Songwriting is a fascinating process. Some of the most popular lyrics and melodies were written in minutes. Others, like Leonard Cohen's “Hallelujah” have taken closer to five years, and then many years to find an audience. Some songwriters create something in their childhood, look at it again in their adolescence, rework it and revisit it as adults.
It’s a beautiful fusion of art and craft; a process that transforms emotions and stories and experiences into trainwrecks or masterpieces depending on the artist and audience. It can be an independent exploration into the soul of an individual or a collaboration of ideas.
In this blog post, we will explore the creative and technical aspects of songwriting and how you can incorporate some of these techniques into your own practice.
1. Finding Inspiration for Lyrics, Rhythm and Melody
Some songs start with a spark, some need time and patience to take off. There are musicians who need to move into nature or travel to another city to find inspiration. But most seasoned songwriters find inspiration more intrinsically or appreciate that it might take work. Keeping a journal with you at all times and writing ideas as they come and reflecting on them later can really help.
A helpful exercise when it comes to creating lyrics, is to take a very simple item, like a fallen tree branch. Stare at the leaf branch for an hour and write down all the words and ideas that come to mind. Notice the colour, the scent, the detailed lines. Every day for a week, revisit the same tree branch for an hour, notice the changes, and find new words to describe what you see.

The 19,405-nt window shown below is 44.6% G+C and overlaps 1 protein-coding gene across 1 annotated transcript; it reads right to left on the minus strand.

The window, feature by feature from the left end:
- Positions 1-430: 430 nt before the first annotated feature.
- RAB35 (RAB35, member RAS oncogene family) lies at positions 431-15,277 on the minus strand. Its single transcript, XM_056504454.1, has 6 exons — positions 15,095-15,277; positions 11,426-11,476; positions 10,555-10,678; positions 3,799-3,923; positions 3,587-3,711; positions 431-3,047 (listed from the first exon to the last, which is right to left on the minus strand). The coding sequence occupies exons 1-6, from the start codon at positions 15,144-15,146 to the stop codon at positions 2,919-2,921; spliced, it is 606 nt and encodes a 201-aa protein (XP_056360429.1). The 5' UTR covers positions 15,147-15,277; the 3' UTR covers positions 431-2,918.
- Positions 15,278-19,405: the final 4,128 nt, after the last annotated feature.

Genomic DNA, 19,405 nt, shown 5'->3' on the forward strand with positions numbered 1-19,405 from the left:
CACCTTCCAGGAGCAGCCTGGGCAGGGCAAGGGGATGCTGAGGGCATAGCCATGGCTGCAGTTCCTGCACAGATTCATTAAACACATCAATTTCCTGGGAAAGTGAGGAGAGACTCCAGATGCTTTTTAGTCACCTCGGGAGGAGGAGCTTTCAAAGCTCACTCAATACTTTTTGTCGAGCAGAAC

Rhythm and melody can be found anywhere, not just in traditional instruments. Close your eyes and listen to the sound in the environment around you. The beeps of a microwave, the whistle of a kettle, the laundry machine rolling. Hold your fingers to your wrist and feel your heart. That heart beat. Start where you are (take your pulse) by beating a steady rhythm, then gradually slow it down to 70 beats per minute or even 60 beats per minute.
2. Start Writing Haikus
A Musical Mentor alumni, brilliant musician, educator and friend, Bob Wiseman, taught me the wisdom of writing haikus as an introductory exercise to writing music. The haiku has a disciplined pattern of five syllables in the first line, then seven, then five and the structure is excellent for giving us a sense of direction in our songwriting. It also teaches us how to say more by saying less.
Read it forwards and then backwards and see which one you like better. We have had amazing success in our JamLab curriculum programs teaching children how to write songs from haikus and our more advanced song writers can use it to help with the writing process when they get stuck.
3. Collaborate with Others
Simon and Garfunkel. Lennon and McCartney. Ashford and Simpson. Some of the greatest songwriters work with partners. You don’t necessarily need to fully collaborate on a piece to benefit from finding other musicians to support your process. By sharing your ideas, opening your mind to the thoughts of others, new ideas might come and serve as launching pads for your creative process. Try to come prepared with some ideas, a riff or an inspired mood. Give positive feedback and be encouraging and let the song flow into something of its own.
By finding inspiration in the environment around us, paying attention to ourselves and others and using some structured exercises, we can all benefit from the therapeutic and creative process of song-writing.